Plastics go metallic
May 3, 2006
Polymers that conduct electricity are now of huge interest in the quest for cheap, tough and flexible electronic circuits. But although some of these materials conduct as well as any true metal, they do not pass as metals in other respects. In particular, their conductivity does not rise as they are cooled, which is the hallmark of metallic behaviour. Now, however, physicists in Korea and the US have developed a new technique that gives a certain polymer -- polyaniline -- many of the physical characteristics of a real metal (Nature 441 65).
The new metallic polymer was developed by Kwanghee Lee of the Pusan National University and Suck-Hyan Lee at Ajou University -- together with colleagues at the University of California at Santa Barbara. Polyaniline is already widely used as the active component in transistors, light-emitting diodes and photovoltaic diodes because of its good semiconducting properties. It was first found to conduct electricity as long as 1977 and we know that it conducts because electrons move along the backbone of the carbon chain making up the polymer.
However, polyaniline and other conducting polymers do not normally behave as real metals because they are too structurally disordered. Free electrons are therefore "scattered" within the material by the disorder. In metals, in contrast, the electrons are mainly scattered by thermal vibrations of atoms. Since the atoms vibrate less as the metal is cooled, it conducts better at low temperatures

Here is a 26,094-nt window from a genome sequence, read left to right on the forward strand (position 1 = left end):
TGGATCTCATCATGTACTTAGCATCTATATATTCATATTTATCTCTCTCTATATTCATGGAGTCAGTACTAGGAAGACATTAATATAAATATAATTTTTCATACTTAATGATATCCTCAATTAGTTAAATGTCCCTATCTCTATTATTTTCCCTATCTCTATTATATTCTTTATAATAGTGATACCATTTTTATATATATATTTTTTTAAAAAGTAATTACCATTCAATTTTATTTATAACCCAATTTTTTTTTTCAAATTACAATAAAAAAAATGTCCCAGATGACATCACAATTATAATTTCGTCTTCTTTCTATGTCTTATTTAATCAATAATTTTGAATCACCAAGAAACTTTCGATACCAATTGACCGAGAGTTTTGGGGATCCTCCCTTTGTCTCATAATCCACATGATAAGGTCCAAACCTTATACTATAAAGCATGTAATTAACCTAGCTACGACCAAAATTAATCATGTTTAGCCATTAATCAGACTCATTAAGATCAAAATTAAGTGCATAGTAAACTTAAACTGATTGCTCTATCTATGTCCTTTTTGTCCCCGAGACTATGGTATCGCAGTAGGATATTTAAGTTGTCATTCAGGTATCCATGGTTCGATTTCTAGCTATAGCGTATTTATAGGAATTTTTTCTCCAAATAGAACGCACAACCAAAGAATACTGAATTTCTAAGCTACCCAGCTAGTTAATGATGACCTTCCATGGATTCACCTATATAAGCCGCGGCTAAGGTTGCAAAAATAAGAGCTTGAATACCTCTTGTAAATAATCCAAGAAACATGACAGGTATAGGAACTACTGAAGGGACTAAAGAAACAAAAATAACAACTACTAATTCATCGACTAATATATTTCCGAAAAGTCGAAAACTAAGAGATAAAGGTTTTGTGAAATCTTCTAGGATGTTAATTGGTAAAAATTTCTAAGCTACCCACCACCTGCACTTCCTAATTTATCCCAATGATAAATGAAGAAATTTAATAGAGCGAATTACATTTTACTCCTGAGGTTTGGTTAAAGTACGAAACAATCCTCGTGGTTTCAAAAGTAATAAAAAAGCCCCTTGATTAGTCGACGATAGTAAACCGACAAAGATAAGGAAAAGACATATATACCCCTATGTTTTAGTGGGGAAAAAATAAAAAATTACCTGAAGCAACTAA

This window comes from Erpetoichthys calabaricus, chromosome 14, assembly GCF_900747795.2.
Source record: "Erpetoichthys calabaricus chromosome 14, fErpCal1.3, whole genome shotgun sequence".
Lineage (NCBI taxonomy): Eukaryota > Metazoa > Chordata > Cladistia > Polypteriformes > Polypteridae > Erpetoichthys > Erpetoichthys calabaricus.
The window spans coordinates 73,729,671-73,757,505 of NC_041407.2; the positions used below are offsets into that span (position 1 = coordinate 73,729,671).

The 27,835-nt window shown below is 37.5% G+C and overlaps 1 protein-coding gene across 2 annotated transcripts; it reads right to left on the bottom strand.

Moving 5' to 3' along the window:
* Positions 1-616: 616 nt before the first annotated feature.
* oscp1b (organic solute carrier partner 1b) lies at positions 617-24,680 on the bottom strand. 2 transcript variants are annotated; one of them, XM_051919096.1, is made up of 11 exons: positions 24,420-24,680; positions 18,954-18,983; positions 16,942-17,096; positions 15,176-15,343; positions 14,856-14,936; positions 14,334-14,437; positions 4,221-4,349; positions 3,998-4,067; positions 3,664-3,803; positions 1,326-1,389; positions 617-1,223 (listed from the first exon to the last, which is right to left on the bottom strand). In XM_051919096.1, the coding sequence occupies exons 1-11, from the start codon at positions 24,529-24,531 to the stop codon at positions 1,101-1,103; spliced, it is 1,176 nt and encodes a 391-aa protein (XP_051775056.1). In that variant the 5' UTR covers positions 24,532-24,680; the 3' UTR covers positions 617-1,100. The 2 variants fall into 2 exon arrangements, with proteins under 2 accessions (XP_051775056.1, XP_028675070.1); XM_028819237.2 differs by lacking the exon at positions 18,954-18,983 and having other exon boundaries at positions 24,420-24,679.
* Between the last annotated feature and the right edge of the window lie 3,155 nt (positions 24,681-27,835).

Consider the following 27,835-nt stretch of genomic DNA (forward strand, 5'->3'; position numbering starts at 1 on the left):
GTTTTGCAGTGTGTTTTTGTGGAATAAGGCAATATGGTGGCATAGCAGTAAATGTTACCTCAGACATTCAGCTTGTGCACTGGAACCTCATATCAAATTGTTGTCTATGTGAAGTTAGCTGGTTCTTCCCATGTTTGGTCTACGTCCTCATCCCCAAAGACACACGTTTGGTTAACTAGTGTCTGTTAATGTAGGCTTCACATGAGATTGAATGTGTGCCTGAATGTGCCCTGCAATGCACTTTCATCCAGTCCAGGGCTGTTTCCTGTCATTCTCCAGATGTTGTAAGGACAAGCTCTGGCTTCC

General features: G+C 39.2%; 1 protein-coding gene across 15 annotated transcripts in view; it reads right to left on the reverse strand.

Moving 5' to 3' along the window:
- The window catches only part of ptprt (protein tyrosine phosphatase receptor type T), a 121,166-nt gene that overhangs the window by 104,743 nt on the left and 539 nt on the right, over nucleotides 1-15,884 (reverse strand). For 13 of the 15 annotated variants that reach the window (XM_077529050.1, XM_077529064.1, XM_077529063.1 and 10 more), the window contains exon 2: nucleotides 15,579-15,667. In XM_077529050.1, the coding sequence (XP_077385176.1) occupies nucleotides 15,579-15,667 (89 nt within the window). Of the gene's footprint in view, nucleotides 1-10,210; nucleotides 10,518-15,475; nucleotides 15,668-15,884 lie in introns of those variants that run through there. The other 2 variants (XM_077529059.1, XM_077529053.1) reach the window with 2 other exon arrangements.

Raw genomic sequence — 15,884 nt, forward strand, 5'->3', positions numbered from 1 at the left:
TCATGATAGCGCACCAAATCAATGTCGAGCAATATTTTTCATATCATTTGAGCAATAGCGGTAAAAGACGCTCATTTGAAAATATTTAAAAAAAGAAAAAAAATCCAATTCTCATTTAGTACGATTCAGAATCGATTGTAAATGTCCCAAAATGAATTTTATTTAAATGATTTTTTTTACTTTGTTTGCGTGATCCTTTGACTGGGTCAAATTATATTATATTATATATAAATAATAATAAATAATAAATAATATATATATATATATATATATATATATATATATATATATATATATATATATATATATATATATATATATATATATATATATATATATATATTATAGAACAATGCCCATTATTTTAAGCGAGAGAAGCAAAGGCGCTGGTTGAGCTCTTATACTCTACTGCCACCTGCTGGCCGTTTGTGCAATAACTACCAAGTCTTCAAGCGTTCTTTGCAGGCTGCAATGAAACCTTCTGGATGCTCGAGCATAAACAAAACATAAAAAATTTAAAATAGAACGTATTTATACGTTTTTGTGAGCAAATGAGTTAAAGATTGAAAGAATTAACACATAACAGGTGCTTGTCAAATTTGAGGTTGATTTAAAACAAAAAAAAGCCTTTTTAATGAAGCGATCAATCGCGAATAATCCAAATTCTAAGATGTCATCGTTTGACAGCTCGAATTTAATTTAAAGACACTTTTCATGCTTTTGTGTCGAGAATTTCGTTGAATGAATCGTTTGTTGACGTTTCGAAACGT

The new polyaniline films show both the optical and electrical properties characteristic of metals. The team made the material by doping it with sulphonic acid and synthesizing it within oily droplets suspended in water. This new technique produced films that are more structurally ordered than polyaniline made using conventional methods.
According to the researchers, the films have a conductivity of about 103 siemens per centimetre at room temperature. Although this is not very high compared to a real metal such as copper, which has a conductivity of 6 x 105 siemens per centimetre under the same conditions, the films are about two and half times more conducting when they are cooled down to 4 Kelvin. Furthermore, the films are shiny and reflect light -- albeit in the infrared range of wavelengths. According to the scientists, the optical reflectivity of the plastic in this range fits the model for a simple metal.
But there is a sting in the tail to the new work. Although showing that a polymer can behave like a metal is a real breakthrough, it sets a limit on the conductivity we can expect from such materials in future.
About the author
Belle Dumé is science writer at PhysicsWeb